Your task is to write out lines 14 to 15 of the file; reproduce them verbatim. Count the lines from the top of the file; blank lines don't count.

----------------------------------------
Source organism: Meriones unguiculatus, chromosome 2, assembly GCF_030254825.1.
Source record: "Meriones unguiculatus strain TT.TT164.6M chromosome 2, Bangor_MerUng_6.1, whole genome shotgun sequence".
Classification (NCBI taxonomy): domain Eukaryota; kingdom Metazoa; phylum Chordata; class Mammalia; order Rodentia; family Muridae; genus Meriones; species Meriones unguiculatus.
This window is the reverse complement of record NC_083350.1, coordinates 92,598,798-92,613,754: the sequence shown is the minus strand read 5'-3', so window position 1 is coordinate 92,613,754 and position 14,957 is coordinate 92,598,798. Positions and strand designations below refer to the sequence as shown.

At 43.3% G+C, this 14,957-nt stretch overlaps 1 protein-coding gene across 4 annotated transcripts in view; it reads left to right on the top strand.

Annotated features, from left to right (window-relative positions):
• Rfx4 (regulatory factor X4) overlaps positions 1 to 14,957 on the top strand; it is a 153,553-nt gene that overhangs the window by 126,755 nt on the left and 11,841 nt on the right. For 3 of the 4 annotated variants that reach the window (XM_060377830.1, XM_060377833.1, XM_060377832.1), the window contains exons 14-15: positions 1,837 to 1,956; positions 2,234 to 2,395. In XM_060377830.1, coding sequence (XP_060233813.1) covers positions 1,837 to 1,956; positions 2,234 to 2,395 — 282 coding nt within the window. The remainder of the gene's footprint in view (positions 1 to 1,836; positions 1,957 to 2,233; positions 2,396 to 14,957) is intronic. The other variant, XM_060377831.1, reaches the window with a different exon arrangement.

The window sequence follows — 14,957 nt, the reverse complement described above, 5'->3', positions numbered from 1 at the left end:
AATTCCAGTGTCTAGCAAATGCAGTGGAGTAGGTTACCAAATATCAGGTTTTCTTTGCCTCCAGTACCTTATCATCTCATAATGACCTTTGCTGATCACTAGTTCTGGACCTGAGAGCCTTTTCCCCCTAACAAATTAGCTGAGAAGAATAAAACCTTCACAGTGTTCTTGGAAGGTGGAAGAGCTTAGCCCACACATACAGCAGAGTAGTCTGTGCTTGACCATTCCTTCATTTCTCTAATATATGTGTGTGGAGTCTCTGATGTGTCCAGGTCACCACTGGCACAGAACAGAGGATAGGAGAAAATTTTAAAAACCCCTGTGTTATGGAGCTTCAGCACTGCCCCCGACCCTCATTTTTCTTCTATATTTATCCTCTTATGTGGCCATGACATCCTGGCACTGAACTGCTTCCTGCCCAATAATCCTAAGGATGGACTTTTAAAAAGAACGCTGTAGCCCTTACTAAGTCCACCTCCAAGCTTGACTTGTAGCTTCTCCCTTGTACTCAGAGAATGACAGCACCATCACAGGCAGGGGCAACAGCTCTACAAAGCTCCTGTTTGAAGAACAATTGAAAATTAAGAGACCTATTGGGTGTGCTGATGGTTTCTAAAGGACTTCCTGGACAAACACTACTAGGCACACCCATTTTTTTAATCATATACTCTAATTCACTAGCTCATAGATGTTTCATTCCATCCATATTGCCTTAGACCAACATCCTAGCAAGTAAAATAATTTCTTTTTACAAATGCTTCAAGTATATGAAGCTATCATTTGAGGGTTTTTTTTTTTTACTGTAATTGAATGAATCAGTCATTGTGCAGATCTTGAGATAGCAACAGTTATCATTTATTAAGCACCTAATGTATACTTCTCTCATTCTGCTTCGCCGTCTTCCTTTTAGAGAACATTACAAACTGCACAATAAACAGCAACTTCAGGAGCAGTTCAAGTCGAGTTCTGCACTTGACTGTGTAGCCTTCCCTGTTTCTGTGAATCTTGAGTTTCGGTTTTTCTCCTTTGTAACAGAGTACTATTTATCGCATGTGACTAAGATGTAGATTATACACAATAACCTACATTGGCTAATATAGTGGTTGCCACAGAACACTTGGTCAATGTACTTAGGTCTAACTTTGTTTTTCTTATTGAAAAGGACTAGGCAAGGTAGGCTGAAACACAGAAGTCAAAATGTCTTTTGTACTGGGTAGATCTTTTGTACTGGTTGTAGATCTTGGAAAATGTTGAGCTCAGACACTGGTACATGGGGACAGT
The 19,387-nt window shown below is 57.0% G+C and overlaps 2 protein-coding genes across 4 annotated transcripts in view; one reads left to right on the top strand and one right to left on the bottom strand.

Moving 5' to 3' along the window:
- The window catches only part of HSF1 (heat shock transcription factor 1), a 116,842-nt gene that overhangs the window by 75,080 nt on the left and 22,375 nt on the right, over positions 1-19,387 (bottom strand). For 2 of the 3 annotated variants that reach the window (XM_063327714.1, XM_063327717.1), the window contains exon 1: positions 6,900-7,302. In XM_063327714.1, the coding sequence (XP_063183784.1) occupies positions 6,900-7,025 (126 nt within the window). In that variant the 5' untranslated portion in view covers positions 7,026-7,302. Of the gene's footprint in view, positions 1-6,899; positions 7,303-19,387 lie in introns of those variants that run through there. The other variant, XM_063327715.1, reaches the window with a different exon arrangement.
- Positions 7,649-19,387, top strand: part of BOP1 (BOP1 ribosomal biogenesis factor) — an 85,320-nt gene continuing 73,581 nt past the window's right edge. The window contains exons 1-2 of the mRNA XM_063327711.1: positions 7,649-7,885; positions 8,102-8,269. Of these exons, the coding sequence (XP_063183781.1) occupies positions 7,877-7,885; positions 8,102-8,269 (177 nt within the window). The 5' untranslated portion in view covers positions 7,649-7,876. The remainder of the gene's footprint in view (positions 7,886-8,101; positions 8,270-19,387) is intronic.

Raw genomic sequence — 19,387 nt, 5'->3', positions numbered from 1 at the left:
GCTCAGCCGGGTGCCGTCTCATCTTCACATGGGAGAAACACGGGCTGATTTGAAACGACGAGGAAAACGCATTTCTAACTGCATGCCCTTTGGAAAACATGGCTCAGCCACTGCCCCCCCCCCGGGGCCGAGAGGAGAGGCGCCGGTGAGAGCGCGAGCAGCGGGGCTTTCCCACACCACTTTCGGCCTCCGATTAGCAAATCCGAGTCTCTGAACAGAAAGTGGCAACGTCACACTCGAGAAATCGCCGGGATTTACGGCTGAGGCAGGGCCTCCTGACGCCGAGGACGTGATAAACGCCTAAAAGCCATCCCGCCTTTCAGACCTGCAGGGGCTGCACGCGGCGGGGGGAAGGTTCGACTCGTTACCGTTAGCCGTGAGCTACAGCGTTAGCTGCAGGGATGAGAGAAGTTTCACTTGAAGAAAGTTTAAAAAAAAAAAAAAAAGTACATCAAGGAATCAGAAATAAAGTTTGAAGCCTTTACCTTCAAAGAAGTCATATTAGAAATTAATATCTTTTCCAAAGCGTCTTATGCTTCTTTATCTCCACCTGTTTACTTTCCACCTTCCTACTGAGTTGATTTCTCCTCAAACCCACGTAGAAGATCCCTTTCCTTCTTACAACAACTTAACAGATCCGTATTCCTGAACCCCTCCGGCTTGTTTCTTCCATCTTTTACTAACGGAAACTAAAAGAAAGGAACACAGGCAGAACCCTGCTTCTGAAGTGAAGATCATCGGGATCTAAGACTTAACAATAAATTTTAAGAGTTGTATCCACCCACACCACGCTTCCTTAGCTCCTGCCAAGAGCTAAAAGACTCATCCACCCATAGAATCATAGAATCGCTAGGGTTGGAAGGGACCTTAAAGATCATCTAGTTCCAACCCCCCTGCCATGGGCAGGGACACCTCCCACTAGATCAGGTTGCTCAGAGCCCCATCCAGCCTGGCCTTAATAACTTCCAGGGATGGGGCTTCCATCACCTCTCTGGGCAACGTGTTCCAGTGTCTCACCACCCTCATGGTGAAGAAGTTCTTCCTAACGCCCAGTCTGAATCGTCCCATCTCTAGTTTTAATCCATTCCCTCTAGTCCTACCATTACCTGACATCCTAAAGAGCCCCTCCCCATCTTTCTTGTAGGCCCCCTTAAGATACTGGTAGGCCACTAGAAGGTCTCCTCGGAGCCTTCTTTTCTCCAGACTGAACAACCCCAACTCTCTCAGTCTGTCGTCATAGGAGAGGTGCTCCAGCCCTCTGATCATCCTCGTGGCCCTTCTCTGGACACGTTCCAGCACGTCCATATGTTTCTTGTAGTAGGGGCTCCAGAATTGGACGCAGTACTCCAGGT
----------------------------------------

Raw genomic sequence — 19,387 nt, 5'->3', positions numbered from 1 at the left:
GCTCAGCCGGGTGCCGTCTCATCTTCACATGGGAGAAACACGGGCTGATTTGAAACGACGAGGAAAACGCATTTCTAACTGCATGCCCTTTGGAAAACATGGCTCAGCCACTGCCCCCCCCCCGGGGCCGAGAGGAGAGGCGCCGGTGAGAGCGCGAGCAGCGGGGCTTTCCCACACCACTTTCGGCCTCCGATTAGCAAATCCGAGTCTCTGAACAGAAAGTGGCAACGTCACACTCGAGAAATCGCCGGGATTTACGGCTGAGGCAGGGCCTCCTGACGCCGAGGACGTGATAAACGCCTAAAAGCCATCCCGCCTTTCAGACCTGCAGGGGCTGCACGCGGCGGGGGGAAGGTTCGACTCGTTACCGTTAGCCGTGAGCTACAGCGTTAGCTGCAGGGATGAGAGAAGTTTCACTTGAAGAAAGTTTAAAAAAAAAAAAAAAAGTACATCAAGGAATCAGAAATAAAGTTTGAAGCCTTTACCTTCAAAGAAGTCATATTAGAAATTAATATCTTTTCCAAAGCGTCTTATGCTTCTTTATCTCCACCTGTTTACTTTCCACCTTCCTACTGAGTTGATTTCTCCTCAAACCCACGTAGAAGATCCCTTTCCTTCTTACAACAACTTAACAGATCCGTATTCCTGAACCCCTCCGGCTTGTTTCTTCCATCTTTTACTAACGGAAACTAAAAGAAAGGAACACAGGCAGAACCCTGCTTCTGAAGTGAAGATCATCGGGATCTAAGACTTAACAATAAATTTTAAGAGTTGTATCCACCCACACCACGCTTCCTTAGCTCCTGCCAAGAGCTAAAAGACTCATCCACCCATAGAATCATAGAATCGCTAGGGTTGGAAGGGACCTTAAAGATCATCTAGTTCCAACCCCCCTGCCATGGGCAGGGACACCTCCCACTAGATCAGGTTGCTCAGAGCCCCATCCAGCCTGGCCTTAATAACTTCCAGGGATGGGGCTTCCATCACCTCTCTGGGCAACGTGTTCCAGTGTCTCACCACCCTCATGGTGAAGAAGTTCTTCCTAACGCCCAGTCTGAATCGTCCCATCTCTAGTTTTAATCCATTCCCTCTAGTCCTACCATTACCTGACATCCTAAAGAGCCCCTCCCCATCTTTCTTGTAGGCCCCCTTAAGATACTGGTAGGCCACTAGAAGGTCTCCTCGGAGCCTTCTTTTCTCCAGACTGAACAACCCCAACTCTCTCAGTCTGTCGTCATAGGAGAGGTGCTCCAGCCCTCTGATCATCCTCGTGGCCCTTCTCTGGACACGTTCCAGCACGTCCATATGTTTCTTGTAGTAGGGGCTCCAGAATTGGACGCAGTACTCCAGGT